It is already old news that 3D printing is going to be the next “game changer” in manufacturing; it is only a matter of when. In the last few years, there has been a surge in demand for 3D printed parts, typically plastic and metal ones – not surprising since the CAD/CAM scene has been vastly improving in recent years.
The Asia Pacific region has already started to focus on this fast-growing technology. Governments too have seen this upward trend with countries such as Singapore and Japan planning to invest millions to boost skills in advanced manufacturing, focussing heavily on 3D printing. Global data information company IHS says that much of this funding will be used for the R&D of 3D metal printers that will be able to manufacture industrial-grade end products. This would certainly spell good news for many seeking to improve costs, especially the aerospace industry, whose logistics and MRO costs have gone through the roof.
The rise of the AM players
With the manufacturing world already taken the first few serious steps towards 3D printed end products, additive manufacturers (AM) are all ready to take centre stage, all the way from the 3D printer producers to the powder ones. Metal powders such as 316 and 420 stainless steel, Inconel, brass, bronze, certain steel grades and various other alloys have begun to surface in the market. An exciting time indeed, but not without its concerns as well. Some trends that may be worth keeping an eye on are:
- Disruption of traditional supply chains since procurement strategies will be re-examined.
- Supplies of 3D printing materials will definitely see an initial shortage since there are not many manufacturers of high grade, defect free metal powders.
- More industries aside from the aerospace and medical sectors will be coming on board in the next few years – automotive being the most likely to be a massive player.
- Alternative printing methods like wirefeed 3D printing are becoming more readily available with metal powders being not the only source.
The need for speed
One issue that may prove to be a stumbling block for manufacturers seeking to change their procurement strategies by adopting 3D printing is speed. The more complex the molecular structure of the additive, coupled with the degree of complexity of the intended end product, the slower the production process – especially with the smaller scale machines. It also does not help that the price point for these machines gets steeper as they increase in size and functions. In manufacturing where speed plays a critical role in ROI, there has been not much done thus far to overcome this bottleneck.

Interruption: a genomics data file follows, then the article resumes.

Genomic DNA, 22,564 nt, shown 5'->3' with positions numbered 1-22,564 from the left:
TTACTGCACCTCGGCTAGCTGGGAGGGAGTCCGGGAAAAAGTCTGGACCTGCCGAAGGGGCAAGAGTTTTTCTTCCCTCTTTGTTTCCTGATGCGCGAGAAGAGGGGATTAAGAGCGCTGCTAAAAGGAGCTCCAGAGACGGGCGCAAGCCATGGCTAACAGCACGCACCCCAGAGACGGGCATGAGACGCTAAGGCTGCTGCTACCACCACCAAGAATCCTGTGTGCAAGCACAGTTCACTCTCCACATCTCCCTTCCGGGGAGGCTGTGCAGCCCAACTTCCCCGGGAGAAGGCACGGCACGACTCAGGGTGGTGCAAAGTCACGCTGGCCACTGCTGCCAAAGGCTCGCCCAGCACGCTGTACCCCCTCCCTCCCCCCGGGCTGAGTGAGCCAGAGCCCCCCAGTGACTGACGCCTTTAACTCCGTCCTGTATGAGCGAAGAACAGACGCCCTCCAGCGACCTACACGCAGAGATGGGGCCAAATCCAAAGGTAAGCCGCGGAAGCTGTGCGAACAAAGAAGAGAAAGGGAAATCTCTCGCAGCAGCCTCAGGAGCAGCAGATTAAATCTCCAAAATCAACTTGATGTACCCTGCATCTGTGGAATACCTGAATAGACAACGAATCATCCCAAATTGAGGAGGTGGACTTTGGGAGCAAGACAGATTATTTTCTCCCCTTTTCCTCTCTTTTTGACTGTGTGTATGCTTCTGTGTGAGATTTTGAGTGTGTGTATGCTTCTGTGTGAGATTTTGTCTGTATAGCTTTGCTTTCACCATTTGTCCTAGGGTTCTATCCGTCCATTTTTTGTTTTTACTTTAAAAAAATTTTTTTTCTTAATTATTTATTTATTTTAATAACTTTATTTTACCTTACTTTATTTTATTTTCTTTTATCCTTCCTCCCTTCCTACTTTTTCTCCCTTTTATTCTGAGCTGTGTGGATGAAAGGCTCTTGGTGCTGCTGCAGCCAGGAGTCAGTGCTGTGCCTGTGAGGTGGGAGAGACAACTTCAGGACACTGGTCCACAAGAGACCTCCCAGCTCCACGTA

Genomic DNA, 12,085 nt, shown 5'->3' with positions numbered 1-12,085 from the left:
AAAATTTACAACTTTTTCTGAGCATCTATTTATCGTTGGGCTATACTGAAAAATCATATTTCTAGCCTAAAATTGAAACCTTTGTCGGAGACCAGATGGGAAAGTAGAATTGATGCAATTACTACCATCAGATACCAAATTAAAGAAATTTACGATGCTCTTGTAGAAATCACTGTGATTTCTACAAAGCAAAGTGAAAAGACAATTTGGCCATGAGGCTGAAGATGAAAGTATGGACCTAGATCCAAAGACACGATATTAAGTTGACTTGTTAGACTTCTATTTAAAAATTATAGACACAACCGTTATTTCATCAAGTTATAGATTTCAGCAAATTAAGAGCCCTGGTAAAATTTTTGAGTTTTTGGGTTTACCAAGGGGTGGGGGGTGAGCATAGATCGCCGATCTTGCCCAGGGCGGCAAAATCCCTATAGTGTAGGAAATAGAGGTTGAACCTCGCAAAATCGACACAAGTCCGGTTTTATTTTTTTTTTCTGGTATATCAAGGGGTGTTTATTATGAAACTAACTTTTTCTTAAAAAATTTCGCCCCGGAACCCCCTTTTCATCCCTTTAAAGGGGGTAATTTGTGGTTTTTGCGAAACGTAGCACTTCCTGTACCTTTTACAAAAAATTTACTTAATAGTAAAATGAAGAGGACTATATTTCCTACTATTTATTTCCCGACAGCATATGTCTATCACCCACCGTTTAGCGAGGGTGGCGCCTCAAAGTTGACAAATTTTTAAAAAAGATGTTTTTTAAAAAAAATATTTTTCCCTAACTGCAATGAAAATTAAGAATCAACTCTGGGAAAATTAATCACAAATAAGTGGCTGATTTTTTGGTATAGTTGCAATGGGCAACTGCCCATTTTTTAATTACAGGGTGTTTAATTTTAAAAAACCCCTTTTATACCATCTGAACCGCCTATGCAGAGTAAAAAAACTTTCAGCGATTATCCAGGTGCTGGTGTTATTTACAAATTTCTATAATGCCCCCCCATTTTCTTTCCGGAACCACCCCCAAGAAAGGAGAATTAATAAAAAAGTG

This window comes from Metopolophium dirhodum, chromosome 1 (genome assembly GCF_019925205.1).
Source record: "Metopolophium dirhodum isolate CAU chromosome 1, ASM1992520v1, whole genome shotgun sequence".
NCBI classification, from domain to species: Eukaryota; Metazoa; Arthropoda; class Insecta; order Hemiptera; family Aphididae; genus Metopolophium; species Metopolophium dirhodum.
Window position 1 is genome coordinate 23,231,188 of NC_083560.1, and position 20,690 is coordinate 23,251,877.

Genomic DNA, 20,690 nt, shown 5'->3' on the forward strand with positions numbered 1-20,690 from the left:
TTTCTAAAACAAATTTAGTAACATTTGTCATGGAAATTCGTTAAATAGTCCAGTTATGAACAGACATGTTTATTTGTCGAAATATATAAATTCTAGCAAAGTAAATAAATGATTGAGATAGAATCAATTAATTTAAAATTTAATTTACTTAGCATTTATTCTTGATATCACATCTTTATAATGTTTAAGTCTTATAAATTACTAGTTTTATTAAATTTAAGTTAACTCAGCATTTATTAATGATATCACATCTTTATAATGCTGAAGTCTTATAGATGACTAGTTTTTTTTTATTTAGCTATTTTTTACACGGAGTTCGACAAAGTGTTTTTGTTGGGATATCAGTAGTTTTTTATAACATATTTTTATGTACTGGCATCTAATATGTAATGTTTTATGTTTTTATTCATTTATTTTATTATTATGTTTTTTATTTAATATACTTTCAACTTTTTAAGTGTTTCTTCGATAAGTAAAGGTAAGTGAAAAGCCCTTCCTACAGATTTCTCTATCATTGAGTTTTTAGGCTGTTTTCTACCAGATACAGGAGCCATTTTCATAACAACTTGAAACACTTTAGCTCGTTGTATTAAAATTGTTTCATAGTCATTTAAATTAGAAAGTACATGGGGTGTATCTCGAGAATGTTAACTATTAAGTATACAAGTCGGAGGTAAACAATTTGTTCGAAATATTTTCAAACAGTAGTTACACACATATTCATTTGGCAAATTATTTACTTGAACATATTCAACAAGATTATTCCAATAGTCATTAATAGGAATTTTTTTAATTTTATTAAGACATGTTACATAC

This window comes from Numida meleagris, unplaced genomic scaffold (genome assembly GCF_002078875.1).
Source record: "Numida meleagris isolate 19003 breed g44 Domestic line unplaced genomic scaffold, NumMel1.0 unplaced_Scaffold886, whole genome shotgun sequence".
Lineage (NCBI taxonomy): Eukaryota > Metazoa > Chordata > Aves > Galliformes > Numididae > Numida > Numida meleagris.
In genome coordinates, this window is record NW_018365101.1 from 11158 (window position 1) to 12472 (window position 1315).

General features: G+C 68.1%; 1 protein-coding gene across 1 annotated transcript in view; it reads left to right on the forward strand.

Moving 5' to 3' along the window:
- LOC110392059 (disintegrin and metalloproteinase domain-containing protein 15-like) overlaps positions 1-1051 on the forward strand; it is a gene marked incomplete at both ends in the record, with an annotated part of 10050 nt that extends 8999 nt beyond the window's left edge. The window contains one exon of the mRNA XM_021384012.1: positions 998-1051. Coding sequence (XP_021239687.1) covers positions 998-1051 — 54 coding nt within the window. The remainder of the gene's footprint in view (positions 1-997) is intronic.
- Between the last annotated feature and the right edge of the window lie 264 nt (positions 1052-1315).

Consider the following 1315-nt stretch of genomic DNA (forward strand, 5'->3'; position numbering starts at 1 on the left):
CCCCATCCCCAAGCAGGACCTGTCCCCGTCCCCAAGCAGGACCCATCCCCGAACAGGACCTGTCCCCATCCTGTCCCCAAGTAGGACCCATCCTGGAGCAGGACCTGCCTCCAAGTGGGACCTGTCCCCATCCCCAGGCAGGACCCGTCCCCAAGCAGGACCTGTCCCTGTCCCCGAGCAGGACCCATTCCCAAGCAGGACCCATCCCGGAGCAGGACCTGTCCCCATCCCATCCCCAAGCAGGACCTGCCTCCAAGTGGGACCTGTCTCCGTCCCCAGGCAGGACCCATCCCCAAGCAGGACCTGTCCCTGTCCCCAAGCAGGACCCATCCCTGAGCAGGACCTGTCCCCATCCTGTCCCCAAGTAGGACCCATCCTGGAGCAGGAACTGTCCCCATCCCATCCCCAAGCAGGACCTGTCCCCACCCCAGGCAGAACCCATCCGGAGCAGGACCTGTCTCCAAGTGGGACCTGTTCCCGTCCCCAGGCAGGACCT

One Victoria based company, Spee3D, however, believes it has overcome the speed hurdle for aluminium based printing, without compromising the quality of the end product. Based off a project with RMIT on kinetic manufacturing, Byron Kennedy, CEO of Spee3D said that with his printer (which is currently doing only prototyping), is able to print a thousand times quicker than the conventional 3D metal printer. “The conventional (3D) printers use a three-stage process which involve lasers melting a solid (the powder) to a liquid and then cooling it back to a solid form – which just takes up quite a bit of time. For us, we have our machine fire the particles at supersonic speed and when it hits the surface it just sticks thus enabling exceptionally quick forming of the desired shapes. At the same time, the product quality will not be compromised since it is without the thermal stresses and phase changes from the traditional melting methods.” This would mean that the micro structure of the powder is retained throughout the process and a potentially more resilient product is formed.
Targeting the production processes in the automotive sector, the company will also be looking to be able to mass produce aluminium parts across various other everyday applications as well. “The demand for 3D printed metal parts for the aerospace and medical implant market is too small to consider an investment to make a machine to serve them for the moment. However, we should get to that point eventually,” said Kennedy.
With the supposed high production capabilities in terms of quickness, the speed to market process increases dramatically – something which would meet the unforgiving demand pressure. This is in comparison to the casting process which will take more time. Hence with quicker turnover times in terms of productivity, there is the potential for increased profit margins. “This method of 3D metal printing would eventually greatly reduce the costs of the production process on the automotive stage with reduction in lead times,” Byron added.
With the Australian government keen on keeping the manufacturing supply chain within the country, there could be potential for this advancement in metal printing to help the cause since aluminium can be procured from various smelters around the country. And without the cost of shipping, low cost aluminium powder that is processed, will be readily available to adopters of this technology.
The road forward
3D metal printing surely looks to be the future for the production process of many industries. Anticipation of new business models is a must for manufacturers who will face the eventual (and wholesale) transformation of value chains.
There will be infinite possibilities and opportunities but the key would be to find the right leverage point in 3D metal printing as part of production in order to streamline processes.
Regardless of which of these are actually realised, manufacturers will need to find the right way to leverage 3D printing as part of the capabilities in order to differentiate themselves in the market and stay competitive.